I interviewed close to a hundred people. It was important for me to interview everyone personally and only use the research, interviews and archives that Mike provided to me. Mike’s apartment is a vault of history, containing clippings, photos, tapes, and notes going back nearly thirty years. My research took about a year before I had the first draft.
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I wanted the “realies” (what I called “the real people”) to sign-off on the script. Even in places where action might be a composite of events, I wanted them to feel I portrayed them accurately and authentically. Read: I didn’t want to stand up in a Q&A next to Chi Chi and have him scream, “That never happened!”
I was also obsessed with finding the infamous red shirt everyone spoke of in their interviews. The story of the “red sweatshirt” first appeared in an article Mike wrote for Manshots about the night of Joey’s death. The shirt was passed around the mourning friends, just hours after he died, still damp from his sweat. Sharon didn’t have it. Chi Chi didn’t have it. No one could remember who had it. Chris thought Geoff had it or one of Geoff’s lovers had it, but most of them were dead.
With the script completed, I attached Missi Pyle as “Sharon Kane,” Willam Belli as “Geoff Gann/ Karen Dior,” and Ryan O’Connor as “Chi Chi LaRue.” Years later, I attached Michelle Visage as a talk show host (a composite character from the 90s) and Alaska as “Gender.”
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In 2010, agents and managers would laugh when I sent the script and an offer for “Joey.” “He’s not going to play a gay character.” “We’re not going to LET my client play a gay character.” “He’s not going to do nudity.” (Months later the same actor leaked his own sex tape.) Even out actors’ agents turned it down because the money wasn’t enough or “he’s not going to play a porn star!” “What’s the budget? It’s only a million? Ha!”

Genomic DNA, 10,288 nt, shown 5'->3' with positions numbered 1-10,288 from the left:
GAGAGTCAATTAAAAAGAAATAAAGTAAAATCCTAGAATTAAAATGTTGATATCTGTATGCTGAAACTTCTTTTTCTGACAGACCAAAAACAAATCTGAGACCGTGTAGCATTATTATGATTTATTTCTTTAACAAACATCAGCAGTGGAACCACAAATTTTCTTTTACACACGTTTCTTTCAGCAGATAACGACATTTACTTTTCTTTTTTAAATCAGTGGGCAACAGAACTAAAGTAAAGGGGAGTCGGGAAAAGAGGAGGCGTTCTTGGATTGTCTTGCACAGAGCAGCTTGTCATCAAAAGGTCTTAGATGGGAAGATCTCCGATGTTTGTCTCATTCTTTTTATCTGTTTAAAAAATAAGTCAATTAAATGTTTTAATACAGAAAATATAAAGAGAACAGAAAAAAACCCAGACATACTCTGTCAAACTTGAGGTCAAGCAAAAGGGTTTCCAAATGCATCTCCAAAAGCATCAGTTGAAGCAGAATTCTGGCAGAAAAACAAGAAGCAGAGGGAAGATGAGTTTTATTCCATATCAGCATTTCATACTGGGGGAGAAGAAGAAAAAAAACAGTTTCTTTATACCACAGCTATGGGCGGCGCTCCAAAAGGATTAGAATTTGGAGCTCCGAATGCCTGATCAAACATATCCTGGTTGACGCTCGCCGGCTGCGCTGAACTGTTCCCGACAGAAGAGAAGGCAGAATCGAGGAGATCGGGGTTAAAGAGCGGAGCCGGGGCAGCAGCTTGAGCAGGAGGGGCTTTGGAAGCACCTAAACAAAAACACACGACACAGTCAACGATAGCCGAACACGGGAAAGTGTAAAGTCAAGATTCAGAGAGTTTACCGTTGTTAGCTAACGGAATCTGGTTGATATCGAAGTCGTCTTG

At least six of those actors have since come out publicly over the last nine years. At one point, the team for one of the biggest names in Hollywood said, “It’s perfect for him! We love this script and it’s a great role!” and two days later, “Can we stick a pin in this? He’s going into rehab.”
At one point in 2018, we had a “Joey” lead officially on the hook. I was ecstatic. His agents were ecstatic because he hadn’t taken any film roles since he started his successful series. The day we were going to make the announcement, they emailed he had cold feet and was scared about getting the role wrong.
Each time a cast announcement was released, it was picked up by nearly every gay news site all over the world. On Good Friday 2012, we released character photos of Ryan, Missi, and Willam through The Advocate and I received a phone call saying we temporarily crashed their servers from the traffic.
The budget hovered at around a million dollars. That’s not a lot of money, but it’s also A LOT of money. That’s all actors making favored nations at about two thousand a week at SAG-AFTRA low scale. It probably wouldn’t afford the nineties soundtrack we want. And it would be a lot of the time-honored Hollywood indie tradition: beg, borrow, steal. It would mean asking friends to work as extras for free on big days. It would be good food (which is the most important thing on any set) and no trailers. The reason is financial: You want the investors to make their money back and a small profit, but investing in an LGBTQ centric film about an adult star in 2010 was a huge risk.
I really liked “King Cobra,” which was inspired by the life of porn star, Brent Corrigan. However, Corrigan came out against the filmmakers, saying they “bastardized” his life to present an inaccurate portrayal of the murder and of his time in porn.
Because our industry loves to oversimplify projects, people would say, “Oh, it’s a gay ‘Boogie Nights’” and I always correct them, “It’s Gia with a dude.” For me, it’s not a movie about the porn industry. It’s a movie about addiction and the family you create. And it is entirely sympathetic to Joey’s difficult journey, from losing his father as a teen to coming out in a small town Chester, Pennsylvania, to falling into big-town addiction, a not uncommon trajectory for young gay men who, thank god, mostly survive.
We did four investor readings and every time, the script was praised. But every time I was asked, “Do you have a horror script? You know horror sells. I mean, who is going to pay to see a movie about a dead gay porn star?”